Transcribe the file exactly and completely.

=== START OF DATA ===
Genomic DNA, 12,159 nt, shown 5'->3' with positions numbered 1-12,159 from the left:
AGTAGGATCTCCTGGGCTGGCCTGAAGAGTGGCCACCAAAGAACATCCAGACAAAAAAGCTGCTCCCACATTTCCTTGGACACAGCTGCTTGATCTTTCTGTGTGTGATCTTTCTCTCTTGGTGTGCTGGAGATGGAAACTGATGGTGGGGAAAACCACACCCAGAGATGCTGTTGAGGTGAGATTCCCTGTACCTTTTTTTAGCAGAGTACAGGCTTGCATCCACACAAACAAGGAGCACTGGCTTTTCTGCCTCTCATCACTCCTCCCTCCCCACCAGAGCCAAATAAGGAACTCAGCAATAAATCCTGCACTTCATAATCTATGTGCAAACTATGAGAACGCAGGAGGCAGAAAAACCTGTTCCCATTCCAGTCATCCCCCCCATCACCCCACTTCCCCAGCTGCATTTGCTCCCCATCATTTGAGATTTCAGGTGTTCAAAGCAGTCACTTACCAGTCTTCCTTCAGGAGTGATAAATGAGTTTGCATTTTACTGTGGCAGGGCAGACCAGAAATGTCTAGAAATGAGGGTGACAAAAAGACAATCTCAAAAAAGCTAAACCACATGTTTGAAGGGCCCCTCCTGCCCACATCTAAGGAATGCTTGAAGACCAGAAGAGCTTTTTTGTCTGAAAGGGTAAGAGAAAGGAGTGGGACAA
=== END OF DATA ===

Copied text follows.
Genomic DNA, 12,159 nt, shown 5'->3' with positions numbered 1-12,159 from the left:
AGTAGGATCTCCTGGGCTGGCCTGAAGAGTGGCCACCAAAGAACATCCAGACAAAAAAGCTGCTCCCACATTTCCTTGGACACAGCTGCTTGATCTTTCTGTGTGTGATCTTTCTCTCTTGGTGTGCTGGAGATGGAAACTGATGGTGGGGAAAACCACACCCAGAGATGCTGTTGAGGTGAGATTCCCTGTACCTTTTTTTAGCAGAGTACAGGCTTGCATCCACACAAACAAGGAGCACTGGCTTTTCTGCCTCTCATCACTCCTCCCTCCCCACCAGAGCCAAATAAGGAACTCAGCAATAAATCCTGCACTTCATAATCTATGTGCAAACTATGAGAACGCAGGAGGCAGAAAAACCTGTTCCCATTCCAGTCATCCCCCCCATCACCCCACTTCCCCAGCTGCATTTGCTCCCCATCATTTGAGATTTCAGGTGTTCAAAGCAGTCACTTACCAGTCTTCCTTCAGGAGTGATAAATGAGTTTGCATTTTACTGTGGCAGGGCAGACCAGAAATGTCTAGAAATGAGGGTGACAAAAAGACAATCTCAAAAAAGCTAAACCACATGTTTGAAGGGCCCCTCCTGCCCACATCTAAGGAATGCTTGAAGACCAGAAGAGCTTTTTTGTCTGAAAGGGTAAGAGAAAGGAGTGGGACAA